This log was inspired by "How to Read Wittgenstein" and "Ludwig Wittgenstein: the duty of genius" by Ray Monk. It is based on reading Tractatus Logico-Philosophicus by Ludwig Wittgenstein translated by D. F. Pears & B. F. McGuinness (Routledge and Kegan Paul:1963)

Sunday, April 6, 2008

We can do without logical propositions.

The propositions of logic demonstrate the logical properties of propositions in that they combine them to form propositions without content. This could also be called a null method. In a logical proposition, propositions are brought into equilibrium with one another, and that equilibrium then indicates what the logical constitution of these propositions must be.

It follows from this that we can even do without logical propositions because a suitable notation enables one to recognize the formal properties of propositions by inspection. If, for example, two propositions (p) and (q) in the compound proposition (p⊃q) yield a tautology, then it is clear that (q) follows from (p). That (q) follows from (p⊃q.p) is seen from the two propositions themselves, but it is also possible to show it by combining them to form (p⊃q.p:⊃:q), and then showing that this is a tautology.

Logical propositions cannot be confirmed by experience any more than they can be refuted by it. Not only must a proposition of logic be irrefutable by any possible experience, but it must also be unconfirmable by any possible experience. We can postulate the truths of logic in sthat we can postulate an adequate notation. Clearly: the laws of logic cannot themselves be subject to laws of logic. (There is not, as Russell thought, a special law of contradiction for each 'type'; one law is enough instead, since it is not applied to itself.)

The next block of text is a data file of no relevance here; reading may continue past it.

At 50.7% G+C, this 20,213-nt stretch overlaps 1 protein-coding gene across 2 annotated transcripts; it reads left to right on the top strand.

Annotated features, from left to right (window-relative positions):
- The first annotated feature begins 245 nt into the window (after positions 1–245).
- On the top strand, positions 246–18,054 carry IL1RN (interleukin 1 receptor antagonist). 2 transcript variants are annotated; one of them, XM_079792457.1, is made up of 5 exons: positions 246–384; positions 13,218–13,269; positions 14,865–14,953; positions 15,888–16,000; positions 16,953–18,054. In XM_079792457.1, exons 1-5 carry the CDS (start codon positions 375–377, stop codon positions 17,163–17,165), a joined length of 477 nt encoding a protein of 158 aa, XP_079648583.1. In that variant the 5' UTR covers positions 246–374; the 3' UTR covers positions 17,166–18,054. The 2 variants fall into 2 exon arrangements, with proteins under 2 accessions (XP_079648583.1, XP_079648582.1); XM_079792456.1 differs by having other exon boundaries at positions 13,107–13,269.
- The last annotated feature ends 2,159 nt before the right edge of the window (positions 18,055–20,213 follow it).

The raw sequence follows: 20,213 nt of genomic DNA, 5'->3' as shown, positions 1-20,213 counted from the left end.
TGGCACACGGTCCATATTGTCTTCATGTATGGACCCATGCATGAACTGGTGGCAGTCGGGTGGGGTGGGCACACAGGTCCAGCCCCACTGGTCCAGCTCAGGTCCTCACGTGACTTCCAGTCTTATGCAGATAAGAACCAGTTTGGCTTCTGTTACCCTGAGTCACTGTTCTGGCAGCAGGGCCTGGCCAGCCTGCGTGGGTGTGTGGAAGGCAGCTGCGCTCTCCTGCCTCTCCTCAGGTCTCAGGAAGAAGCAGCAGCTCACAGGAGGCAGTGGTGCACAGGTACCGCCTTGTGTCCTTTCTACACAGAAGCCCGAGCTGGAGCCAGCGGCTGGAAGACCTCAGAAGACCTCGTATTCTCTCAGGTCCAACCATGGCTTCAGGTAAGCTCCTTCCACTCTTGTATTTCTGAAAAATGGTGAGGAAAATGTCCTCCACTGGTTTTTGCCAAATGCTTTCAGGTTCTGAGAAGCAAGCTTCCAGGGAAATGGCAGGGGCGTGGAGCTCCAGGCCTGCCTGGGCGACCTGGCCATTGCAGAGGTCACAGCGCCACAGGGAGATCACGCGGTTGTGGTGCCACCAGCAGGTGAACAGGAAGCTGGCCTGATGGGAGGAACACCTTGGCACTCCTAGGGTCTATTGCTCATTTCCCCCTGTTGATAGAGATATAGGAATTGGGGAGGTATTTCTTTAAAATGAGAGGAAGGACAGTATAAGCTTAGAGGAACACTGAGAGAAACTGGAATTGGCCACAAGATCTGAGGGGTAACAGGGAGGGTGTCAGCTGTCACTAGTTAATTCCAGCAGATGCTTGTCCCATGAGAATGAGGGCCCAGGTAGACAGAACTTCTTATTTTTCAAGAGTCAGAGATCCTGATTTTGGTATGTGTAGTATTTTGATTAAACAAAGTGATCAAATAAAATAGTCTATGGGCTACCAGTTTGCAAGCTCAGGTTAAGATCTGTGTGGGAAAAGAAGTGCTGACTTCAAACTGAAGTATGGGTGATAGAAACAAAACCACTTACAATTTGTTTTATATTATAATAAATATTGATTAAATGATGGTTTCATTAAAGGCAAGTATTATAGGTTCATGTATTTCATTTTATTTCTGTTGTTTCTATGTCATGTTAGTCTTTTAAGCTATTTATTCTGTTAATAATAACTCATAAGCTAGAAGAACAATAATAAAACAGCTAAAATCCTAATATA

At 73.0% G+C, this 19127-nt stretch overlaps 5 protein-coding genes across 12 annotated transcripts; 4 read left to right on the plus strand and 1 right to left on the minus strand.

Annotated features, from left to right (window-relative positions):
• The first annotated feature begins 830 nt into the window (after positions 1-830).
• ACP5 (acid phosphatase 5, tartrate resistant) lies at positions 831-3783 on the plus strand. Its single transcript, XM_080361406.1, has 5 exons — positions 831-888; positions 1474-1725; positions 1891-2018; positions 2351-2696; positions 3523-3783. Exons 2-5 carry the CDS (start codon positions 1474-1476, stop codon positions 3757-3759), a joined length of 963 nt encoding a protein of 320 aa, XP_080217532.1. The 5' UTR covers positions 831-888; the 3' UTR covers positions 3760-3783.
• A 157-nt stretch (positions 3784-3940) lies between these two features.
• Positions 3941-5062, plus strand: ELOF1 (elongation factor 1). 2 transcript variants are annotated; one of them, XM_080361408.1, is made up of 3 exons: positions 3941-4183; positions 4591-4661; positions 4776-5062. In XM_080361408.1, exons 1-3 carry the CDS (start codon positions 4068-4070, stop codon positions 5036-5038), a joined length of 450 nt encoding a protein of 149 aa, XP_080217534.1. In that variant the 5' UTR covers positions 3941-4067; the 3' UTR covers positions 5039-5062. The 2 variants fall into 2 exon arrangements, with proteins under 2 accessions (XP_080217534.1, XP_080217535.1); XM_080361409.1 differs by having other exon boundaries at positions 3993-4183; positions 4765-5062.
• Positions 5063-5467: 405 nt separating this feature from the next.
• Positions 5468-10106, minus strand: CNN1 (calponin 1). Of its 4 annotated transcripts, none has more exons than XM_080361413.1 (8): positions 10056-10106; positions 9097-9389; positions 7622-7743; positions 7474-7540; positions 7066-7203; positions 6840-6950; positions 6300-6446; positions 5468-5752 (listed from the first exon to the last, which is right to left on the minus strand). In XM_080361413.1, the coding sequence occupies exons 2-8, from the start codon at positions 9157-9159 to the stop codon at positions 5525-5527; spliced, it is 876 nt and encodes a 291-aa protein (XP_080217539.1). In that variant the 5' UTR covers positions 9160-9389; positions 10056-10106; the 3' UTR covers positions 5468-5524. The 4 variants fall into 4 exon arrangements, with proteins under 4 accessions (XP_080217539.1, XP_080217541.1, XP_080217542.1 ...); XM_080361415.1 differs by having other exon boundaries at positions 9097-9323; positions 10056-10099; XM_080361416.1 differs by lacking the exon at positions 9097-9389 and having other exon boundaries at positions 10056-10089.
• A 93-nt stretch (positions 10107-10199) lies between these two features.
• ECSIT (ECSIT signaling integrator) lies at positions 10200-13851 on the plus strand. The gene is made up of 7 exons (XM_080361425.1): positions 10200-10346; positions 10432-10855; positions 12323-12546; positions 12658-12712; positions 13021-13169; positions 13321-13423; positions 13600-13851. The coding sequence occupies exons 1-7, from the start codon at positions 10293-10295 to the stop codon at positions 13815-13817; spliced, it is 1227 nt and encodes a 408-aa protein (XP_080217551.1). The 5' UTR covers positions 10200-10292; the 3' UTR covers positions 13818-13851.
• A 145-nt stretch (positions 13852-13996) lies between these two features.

The mark of a logical proposition is not general validity, since that only means to be valid for all things by happenstance. An ungeneralized proposition can just as well be tautological as a generalized one.

We could call logical generality essential, in contrast with the accidental generality of such propositions as 'All men are mortal'. Propositions like Russell's 'axiom of reducibility' are not logical propositions, and this explains our feeling that, even if they were true, their truth could only be the result of a fortunate accident.

One can imagine a world in which the axiom of reducibility is not valid. But it is clear that logic has nothing to do with the question of whether our world is really so or not.

Logical propositions describe the structural skeleton of the world. They have no content on their own, but presuppose that names have meaning and elementary propositions make sense; and that connects them to the world. Clearly, it must show something about the world that certain conjunctions of symbols—that in essence have a specific character—are tautologies. This is a decisive point.

Some things are arbitrary in the symbols that we use and some things are not. In logic, only the latter express. That does not mean we express what we wish with the help of signs, but rather that one in which the nature of the absolutely necessary signs speaks for itself. If we know the logical syntax of any symbolic language, then we have already been given all the propositions of logic.

No comments:


Blog Archive